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anonymous

  • one year ago

When looking at a rational function, Charles and Bobby have two different thoughts. Charles says that the function is defined at x = -2, x = 3, and x = 5. Bobby says that the function is undefined at those x values. Describe a situation where Charles is correct, and describe a situation where Bobby is correct. Is it possible for a situation to exist that they are both correct? Justify your reasoning.

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  1. zzr0ck3r
    • one year ago
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    Consider the function \(f(x) = \dfrac{1}{(x+2)(x-3)(x-5)}\) Is this function defined for \(x=-2,3,\) or \(5\)?

  2. zzr0ck3r
    • one year ago
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    and why?

  3. anonymous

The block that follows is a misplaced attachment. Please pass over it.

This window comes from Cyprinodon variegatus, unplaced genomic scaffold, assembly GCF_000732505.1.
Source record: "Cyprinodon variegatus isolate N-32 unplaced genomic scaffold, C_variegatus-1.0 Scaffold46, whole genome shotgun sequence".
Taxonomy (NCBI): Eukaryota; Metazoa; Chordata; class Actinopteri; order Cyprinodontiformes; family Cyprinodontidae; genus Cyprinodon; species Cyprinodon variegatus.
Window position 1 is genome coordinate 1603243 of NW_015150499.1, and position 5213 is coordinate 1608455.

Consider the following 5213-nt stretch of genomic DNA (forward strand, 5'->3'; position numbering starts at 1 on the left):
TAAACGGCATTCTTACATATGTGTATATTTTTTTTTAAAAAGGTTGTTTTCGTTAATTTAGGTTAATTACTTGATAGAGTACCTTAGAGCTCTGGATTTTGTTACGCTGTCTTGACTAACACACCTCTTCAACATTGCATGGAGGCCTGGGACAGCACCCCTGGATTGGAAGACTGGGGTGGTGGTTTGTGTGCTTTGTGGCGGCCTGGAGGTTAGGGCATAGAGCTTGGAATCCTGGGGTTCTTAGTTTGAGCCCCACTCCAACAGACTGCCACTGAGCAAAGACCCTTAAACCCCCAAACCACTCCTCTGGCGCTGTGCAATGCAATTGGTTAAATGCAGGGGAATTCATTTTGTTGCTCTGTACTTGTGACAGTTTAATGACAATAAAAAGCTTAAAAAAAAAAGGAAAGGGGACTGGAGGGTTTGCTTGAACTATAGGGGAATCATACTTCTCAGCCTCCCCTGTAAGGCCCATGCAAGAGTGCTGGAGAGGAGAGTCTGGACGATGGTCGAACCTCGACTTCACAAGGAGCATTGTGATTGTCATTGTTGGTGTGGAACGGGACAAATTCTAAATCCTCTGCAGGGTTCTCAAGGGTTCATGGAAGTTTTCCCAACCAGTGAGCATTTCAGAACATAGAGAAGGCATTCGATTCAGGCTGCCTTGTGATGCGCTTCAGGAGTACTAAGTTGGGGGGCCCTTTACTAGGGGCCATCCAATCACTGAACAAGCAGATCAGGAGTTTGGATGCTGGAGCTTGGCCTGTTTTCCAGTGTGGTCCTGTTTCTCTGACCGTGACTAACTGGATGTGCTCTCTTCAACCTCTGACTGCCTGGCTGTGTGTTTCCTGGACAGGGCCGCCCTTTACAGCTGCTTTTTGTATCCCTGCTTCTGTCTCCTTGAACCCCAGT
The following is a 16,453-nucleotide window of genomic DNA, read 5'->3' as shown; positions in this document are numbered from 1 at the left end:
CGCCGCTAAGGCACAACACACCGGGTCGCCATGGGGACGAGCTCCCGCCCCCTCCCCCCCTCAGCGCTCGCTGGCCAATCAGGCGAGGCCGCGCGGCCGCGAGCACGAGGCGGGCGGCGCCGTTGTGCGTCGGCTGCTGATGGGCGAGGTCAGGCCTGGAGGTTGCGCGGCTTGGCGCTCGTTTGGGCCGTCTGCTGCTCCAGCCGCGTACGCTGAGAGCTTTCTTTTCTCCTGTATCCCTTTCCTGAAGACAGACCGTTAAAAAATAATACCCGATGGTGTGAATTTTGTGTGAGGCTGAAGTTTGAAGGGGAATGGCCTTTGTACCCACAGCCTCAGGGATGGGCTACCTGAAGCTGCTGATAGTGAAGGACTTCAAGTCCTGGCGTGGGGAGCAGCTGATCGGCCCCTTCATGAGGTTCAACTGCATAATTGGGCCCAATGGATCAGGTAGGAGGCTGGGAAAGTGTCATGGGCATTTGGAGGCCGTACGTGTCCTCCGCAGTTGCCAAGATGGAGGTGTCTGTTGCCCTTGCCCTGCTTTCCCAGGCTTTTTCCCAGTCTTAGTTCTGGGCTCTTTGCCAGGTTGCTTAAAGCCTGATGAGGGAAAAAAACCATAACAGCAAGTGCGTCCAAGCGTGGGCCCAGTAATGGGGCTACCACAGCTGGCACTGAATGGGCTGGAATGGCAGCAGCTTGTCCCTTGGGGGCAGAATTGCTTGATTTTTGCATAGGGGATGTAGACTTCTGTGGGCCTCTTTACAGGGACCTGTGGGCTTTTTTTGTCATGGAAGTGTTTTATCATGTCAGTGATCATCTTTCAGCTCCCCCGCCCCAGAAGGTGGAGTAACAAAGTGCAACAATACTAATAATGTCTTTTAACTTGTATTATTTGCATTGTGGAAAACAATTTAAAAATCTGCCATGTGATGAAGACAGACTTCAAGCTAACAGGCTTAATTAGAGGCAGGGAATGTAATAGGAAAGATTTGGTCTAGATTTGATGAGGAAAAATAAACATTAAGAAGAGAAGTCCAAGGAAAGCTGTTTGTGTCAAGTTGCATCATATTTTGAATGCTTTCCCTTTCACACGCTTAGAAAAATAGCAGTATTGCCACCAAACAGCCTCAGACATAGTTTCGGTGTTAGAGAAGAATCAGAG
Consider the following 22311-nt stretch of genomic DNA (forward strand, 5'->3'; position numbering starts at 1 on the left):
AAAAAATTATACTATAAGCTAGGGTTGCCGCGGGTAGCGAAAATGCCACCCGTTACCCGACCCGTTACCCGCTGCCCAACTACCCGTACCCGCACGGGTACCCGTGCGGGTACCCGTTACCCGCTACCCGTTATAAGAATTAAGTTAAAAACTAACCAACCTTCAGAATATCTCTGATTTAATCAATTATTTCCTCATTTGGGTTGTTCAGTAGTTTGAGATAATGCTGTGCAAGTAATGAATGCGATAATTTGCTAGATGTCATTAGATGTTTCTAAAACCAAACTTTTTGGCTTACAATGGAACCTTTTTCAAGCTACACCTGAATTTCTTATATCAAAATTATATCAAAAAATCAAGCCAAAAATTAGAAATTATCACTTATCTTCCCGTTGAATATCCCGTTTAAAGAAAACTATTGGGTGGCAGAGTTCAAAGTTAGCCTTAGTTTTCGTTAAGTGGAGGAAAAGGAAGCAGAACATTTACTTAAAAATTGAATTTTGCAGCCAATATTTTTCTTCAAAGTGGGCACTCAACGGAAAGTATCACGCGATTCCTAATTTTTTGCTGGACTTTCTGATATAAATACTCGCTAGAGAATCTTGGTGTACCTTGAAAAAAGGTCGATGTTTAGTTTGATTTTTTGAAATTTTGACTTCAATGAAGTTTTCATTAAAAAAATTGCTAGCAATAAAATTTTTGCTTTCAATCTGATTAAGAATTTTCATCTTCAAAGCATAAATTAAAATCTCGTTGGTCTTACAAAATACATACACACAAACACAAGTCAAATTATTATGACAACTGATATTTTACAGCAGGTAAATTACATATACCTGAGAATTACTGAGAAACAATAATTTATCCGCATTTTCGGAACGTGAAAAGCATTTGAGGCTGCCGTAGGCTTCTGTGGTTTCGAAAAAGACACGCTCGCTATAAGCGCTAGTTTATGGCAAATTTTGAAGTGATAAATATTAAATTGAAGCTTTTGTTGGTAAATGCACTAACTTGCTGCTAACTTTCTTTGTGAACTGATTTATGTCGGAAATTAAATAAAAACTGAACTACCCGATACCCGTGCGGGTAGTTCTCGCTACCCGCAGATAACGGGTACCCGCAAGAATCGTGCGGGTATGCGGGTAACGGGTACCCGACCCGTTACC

• one year ago
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    yes those are the vertical asymptotes? and the zeros/roots

  4. zzr0ck3r
    • one year ago
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    NO! It is not defined for \(x=-2, 3, \) and \(5\). What happens if you plug in 3?

  5. anonymous
    • one year ago
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    when i graph the function on a graphing calculator the table says error, for -2,3,5. 3 doesnt work

  6. zzr0ck3r
    • one year ago
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    right, \(\dfrac{1}{(-2+3)(3-3)(5-3)}=\dfrac{1}{1*0*2}=\dfrac{1}{0}\) YIKES

  7. zzr0ck3r
    • one year ago
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    So a function is not defined for a number that causes us to divide by \(0\).

  8. anonymous
    • one year ago
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    so there is no time when the both of them can be correct??

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